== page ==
Neurobehavioural changes and persistence of complaints in workers exposed to styrene in a polyester boat building plant: influence of exposure characteristics and microsomal epoxide hydrolase phenotype
Occupational and environmental medicine vol:58 issue:2 pages:103-12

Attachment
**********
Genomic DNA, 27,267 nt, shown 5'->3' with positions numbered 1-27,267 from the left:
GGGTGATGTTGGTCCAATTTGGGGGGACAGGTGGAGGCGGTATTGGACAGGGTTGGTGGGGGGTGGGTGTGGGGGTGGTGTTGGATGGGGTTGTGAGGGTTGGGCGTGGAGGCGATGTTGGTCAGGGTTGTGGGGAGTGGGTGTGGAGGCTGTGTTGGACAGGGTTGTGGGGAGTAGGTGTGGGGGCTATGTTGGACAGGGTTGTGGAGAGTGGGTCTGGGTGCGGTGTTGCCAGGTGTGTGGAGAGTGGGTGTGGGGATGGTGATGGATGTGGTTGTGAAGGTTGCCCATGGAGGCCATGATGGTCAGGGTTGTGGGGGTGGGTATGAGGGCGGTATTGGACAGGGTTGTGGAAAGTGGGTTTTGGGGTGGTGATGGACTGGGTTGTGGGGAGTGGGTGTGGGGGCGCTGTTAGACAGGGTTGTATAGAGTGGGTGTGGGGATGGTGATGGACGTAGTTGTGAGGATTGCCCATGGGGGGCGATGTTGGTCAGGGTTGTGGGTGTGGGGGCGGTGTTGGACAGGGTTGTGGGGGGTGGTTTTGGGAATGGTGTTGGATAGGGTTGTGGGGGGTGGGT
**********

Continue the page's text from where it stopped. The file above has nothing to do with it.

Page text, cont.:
OBJECTIVES: To investigate neurobehavioural effects and the persistence of complaints in workers exposed to styrene relative to exposure characteristics and the enzyme microsomal epoxide hydrolase (mEH) activity. METHODS: A cross sectional study was performed in a retrospective cohort of workers of a polyester boat building plant 3 years after the main activity shut down in 1989. Workers still currently exposed to a much lower concentration of styrene in air than before (n=27) and formerly exposed workers (n=90) were compared with matched control workers (n=64). Currently and formerly exposed workers laminated 4700 and 3610 hours on average at mean exposure to styrene concentrations of 148 and 157 mg/m(3) respectively. A structured neurological anamnesis into former and present complaints, the NSC-60 questionnaire, and computer assisted neurobehavioural tests (NES) were administered. The mEH phenotype activity was measured in lymphocytes with a novel gas chromatography-mass spectroscopy (GC-MS) method. RESULTS: For the period before 1989, currently and formerly exposed workers reported more complaints than control workers which related well with the mean exposure to airborn styrene concentration (p=0.03). Most complaints disappeared after the end of exposure, although the chest, equilibrium, and somatic category scores of NSC-60 and the number of workers reporting diminished sense of smell remained increased in formerly exposed workers (p<or=0.05). Symbol-digit substitution and digit span forwards test results were worse in currently and formerly exposed workers (p<or=0.01). In the combined group of currently and formerly exposed workers, the symbol-digit substitution and colour-word vigilance results related well to duration of exposure (p<0.01 and p=0.03) and mEH phenotype activity (p=0.01 and p=0.05), whereas the digit span forwards results only showed associations of borderline significance (duration of exposure (p=0.08) and mEH phenotype activity (p=0.08)). CONCLUSION: Most subjective symptoms were reversible but some persisted after the end of exposure to styrene, whereas dysfunction of visuomotor performance and perceptual speed seemed to persist. Duration of exposure at lamination tasks and the interaction, duration of exposurexconcentration of exposure, were found to be the best predictors of worsening visuomotor and perceptual speed performances. Activity of the mEH phenotype may play a modulating part in styrene neurotoxicity. The results suggested that less than 10 years of exposure to atmospheric styrene at an average concentration of 155 mg/m(3) may result in persistent neurotoxic effects.